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The Relationship between Averaged Sulfate Exposures and Concentrations: Results from Exposure Assessment Panel Studies in Four U.S. Cities

Citation

Sarnat, JA and Brown, KW and Bartell, SM and Sarnat, SE and Wheeler, AJ and Suh, HH and Koutrakis, P, The Relationship between Averaged Sulfate Exposures and Concentrations: Results from Exposure Assessment Panel Studies in Four U.S. Cities, Environmental Science and Technology (Washington), 43 pp. 5028-5034. ISSN 0013-936X (2009) [Refereed Article]

Copyright Statement

Copyright 2009 American Chemical Society

DOI: doi:10.1021/es900419n

Abstract

his analysis examines differences between measured ambient indoor, and personal sulfate concentrations across cities, seasons, and individuals to elucidate how these differences may impact PM2.5 exposure measurement error. Data were analyzed from four panel studies conducted in Atlanta, Baltimore, Boston, and Steubenville (OH). Among the study locations, 1912 person-days of personal sulfate data were collected over 396 days involving 245 individual sampling sessions. Long-term differences in ambient and personal levels averaged over time are examined. Differences between averaged ambient and personal sulfate among and within cities were observed, driven by between subject and city differences in sulfate infiltration, F(inf), from outdoors to indoors. Neglecting this source of variability in associations may introduce bias in studies examining long-term exposures and chronic health. Indoor sulfate was highly correlated with and similar in magnitude to personal sulfate, suggesting indoor PM monitoring may be another means of characterizing true exposure variability.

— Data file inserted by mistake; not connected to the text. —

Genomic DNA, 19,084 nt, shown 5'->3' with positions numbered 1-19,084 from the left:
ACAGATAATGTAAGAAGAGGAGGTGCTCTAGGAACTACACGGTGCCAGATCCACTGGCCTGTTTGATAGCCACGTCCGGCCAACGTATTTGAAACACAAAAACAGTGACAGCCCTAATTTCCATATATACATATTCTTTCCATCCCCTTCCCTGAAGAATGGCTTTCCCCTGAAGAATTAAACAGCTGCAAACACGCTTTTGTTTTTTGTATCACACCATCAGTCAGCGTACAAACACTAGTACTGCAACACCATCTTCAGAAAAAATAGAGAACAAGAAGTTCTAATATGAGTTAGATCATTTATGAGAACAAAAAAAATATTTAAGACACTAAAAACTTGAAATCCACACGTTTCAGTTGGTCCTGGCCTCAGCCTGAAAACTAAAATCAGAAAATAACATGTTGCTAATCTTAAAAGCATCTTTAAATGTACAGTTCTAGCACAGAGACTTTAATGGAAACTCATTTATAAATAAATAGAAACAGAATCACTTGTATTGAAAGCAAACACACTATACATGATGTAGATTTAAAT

Item Details

Item Type:Refereed Article
Keywords:air quality, personal exposure, particulate matter
Research Division:Medical and Health Sciences
Research Group:Public Health and Health Services
Research Field:Environmental and Occupational Health and Safety
Objective Division:Health
Objective Group:Public Health (excl. Specific Population Health)
Objective Field:Environmental Health
Author:Wheeler, AJ (Dr Amanda Wheeler)
ID Code:100890
Year Published:2009
Web of Science® Times Cited:11
Deposited By:Menzies Institute for Medical Research
Deposited On:2015-06-02
Last Modified:2015-09-15
Downloads:0

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